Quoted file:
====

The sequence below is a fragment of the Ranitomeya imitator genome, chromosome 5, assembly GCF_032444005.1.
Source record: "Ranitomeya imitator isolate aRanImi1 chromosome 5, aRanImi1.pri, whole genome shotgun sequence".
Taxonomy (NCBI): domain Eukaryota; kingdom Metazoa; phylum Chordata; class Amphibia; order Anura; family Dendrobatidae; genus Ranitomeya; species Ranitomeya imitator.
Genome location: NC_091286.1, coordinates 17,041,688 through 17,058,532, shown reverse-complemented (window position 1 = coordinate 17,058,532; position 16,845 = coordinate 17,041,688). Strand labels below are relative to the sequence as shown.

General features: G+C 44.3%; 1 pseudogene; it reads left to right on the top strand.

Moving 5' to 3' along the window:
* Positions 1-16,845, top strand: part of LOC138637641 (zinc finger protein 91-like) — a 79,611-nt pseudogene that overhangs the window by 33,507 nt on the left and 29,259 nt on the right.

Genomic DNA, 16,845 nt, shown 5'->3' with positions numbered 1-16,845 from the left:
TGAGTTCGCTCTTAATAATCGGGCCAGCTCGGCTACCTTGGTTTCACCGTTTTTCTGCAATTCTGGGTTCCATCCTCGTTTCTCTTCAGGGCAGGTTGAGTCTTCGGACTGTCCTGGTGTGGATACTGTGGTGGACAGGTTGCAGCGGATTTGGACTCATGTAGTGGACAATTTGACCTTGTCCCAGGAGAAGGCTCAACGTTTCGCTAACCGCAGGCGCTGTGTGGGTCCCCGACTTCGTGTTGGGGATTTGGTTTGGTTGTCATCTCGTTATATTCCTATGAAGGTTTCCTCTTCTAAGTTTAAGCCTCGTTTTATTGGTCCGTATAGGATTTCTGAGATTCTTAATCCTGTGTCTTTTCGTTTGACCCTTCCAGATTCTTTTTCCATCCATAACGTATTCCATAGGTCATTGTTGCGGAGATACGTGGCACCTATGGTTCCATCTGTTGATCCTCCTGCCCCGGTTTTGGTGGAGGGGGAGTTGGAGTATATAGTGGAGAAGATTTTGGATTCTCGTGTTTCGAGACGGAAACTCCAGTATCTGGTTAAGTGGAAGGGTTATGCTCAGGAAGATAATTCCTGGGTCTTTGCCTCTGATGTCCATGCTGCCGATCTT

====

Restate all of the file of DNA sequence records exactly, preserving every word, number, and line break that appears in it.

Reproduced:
The sequence below is a fragment of the Ranitomeya imitator genome, chromosome 5, assembly GCF_032444005.1.
Source record: "Ranitomeya imitator isolate aRanImi1 chromosome 5, aRanImi1.pri, whole genome shotgun sequence".
Taxonomy (NCBI): domain Eukaryota; kingdom Metazoa; phylum Chordata; class Amphibia; order Anura; family Dendrobatidae; genus Ranitomeya; species Ranitomeya imitator.
Genome location: NC_091286.1, coordinates 17,041,688 through 17,058,532, shown reverse-complemented (window position 1 = coordinate 17,058,532; position 16,845 = coordinate 17,041,688). Strand labels below are relative to the sequence as shown.

General features: G+C 44.3%; 1 pseudogene; it reads left to right on the top strand.

Moving 5' to 3' along the window:
* Positions 1-16,845, top strand: part of LOC138637641 (zinc finger protein 91-like) — a 79,611-nt pseudogene that overhangs the window by 33,507 nt on the left and 29,259 nt on the right.

Genomic DNA, 16,845 nt, shown 5'->3' with positions numbered 1-16,845 from the left:
TGAGTTCGCTCTTAATAATCGGGCCAGCTCGGCTACCTTGGTTTCACCGTTTTTCTGCAATTCTGGGTTCCATCCTCGTTTCTCTTCAGGGCAGGTTGAGTCTTCGGACTGTCCTGGTGTGGATACTGTGGTGGACAGGTTGCAGCGGATTTGGACTCATGTAGTGGACAATTTGACCTTGTCCCAGGAGAAGGCTCAACGTTTCGCTAACCGCAGGCGCTGTGTGGGTCCCCGACTTCGTGTTGGGGATTTGGTTTGGTTGTCATCTCGTTATATTCCTATGAAGGTTTCCTCTTCTAAGTTTAAGCCTCGTTTTATTGGTCCGTATAGGATTTCTGAGATTCTTAATCCTGTGTCTTTTCGTTTGACCCTTCCAGATTCTTTTTCCATCCATAACGTATTCCATAGGTCATTGTTGCGGAGATACGTGGCACCTATGGTTCCATCTGTTGATCCTCCTGCCCCGGTTTTGGTGGAGGGGGAGTTGGAGTATATAGTGGAGAAGATTTTGGATTCTCGTGTTTCGAGACGGAAACTCCAGTATCTGGTTAAGTGGAAGGGTTATGCTCAGGAAGATAATTCCTGGGTCTTTGCCTCTGATGTCCATGCTGCCGATCTT